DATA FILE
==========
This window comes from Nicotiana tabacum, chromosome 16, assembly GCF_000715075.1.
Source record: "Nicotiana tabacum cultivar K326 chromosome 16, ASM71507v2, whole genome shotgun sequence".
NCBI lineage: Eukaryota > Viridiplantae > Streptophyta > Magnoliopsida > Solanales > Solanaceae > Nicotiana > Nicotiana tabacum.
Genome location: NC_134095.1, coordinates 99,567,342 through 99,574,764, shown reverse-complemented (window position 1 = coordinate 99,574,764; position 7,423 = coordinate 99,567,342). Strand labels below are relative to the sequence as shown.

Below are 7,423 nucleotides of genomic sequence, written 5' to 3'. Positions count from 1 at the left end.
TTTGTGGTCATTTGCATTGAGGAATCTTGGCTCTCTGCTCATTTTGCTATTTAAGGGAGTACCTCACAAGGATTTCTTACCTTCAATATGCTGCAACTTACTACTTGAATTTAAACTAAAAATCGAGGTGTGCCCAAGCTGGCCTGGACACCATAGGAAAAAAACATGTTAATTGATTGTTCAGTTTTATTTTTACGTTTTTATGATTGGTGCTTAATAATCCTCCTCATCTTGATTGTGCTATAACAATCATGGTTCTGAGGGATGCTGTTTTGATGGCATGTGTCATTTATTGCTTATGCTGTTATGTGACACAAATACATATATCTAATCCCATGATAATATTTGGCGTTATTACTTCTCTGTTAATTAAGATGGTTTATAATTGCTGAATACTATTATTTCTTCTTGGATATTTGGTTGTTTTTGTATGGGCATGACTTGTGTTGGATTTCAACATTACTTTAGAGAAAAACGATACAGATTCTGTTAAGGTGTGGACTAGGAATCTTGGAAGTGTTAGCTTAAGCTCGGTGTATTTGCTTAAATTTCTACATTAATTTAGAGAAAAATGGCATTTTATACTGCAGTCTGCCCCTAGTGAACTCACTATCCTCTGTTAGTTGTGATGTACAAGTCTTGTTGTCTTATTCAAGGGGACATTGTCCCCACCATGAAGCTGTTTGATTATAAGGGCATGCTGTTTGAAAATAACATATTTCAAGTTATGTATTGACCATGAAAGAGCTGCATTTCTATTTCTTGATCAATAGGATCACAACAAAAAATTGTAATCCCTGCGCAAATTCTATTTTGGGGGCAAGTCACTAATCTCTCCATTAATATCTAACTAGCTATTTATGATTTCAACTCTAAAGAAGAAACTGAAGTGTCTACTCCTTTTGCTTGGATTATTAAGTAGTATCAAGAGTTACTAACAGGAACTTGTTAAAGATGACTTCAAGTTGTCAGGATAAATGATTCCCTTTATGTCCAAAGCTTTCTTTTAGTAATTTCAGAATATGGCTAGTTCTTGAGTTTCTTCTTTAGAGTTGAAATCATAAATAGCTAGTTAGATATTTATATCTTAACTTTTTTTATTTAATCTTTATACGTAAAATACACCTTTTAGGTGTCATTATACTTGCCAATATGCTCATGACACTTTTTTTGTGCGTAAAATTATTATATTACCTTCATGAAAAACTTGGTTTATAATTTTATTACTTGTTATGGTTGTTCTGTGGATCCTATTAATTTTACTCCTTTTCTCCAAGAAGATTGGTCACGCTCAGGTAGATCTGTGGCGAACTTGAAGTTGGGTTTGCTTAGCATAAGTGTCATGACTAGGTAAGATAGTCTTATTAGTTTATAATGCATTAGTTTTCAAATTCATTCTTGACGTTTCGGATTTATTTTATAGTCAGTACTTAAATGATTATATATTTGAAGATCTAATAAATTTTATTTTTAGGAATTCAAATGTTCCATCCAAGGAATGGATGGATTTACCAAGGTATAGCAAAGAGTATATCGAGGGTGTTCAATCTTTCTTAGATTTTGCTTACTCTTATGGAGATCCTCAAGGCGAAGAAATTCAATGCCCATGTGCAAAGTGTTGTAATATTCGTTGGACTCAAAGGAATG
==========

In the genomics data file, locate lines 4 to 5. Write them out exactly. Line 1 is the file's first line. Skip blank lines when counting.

Genome location: NC_134095.1, coordinates 99,567,342 through 99,574,764, shown reverse-complemented (window position 1 = coordinate 99,574,764; position 7,423 = coordinate 99,567,342). Strand labels below are relative to the sequence as shown.

Below are 7,423 nucleotides of genomic sequence, written 5' to 3'. Positions count from 1 at the left end.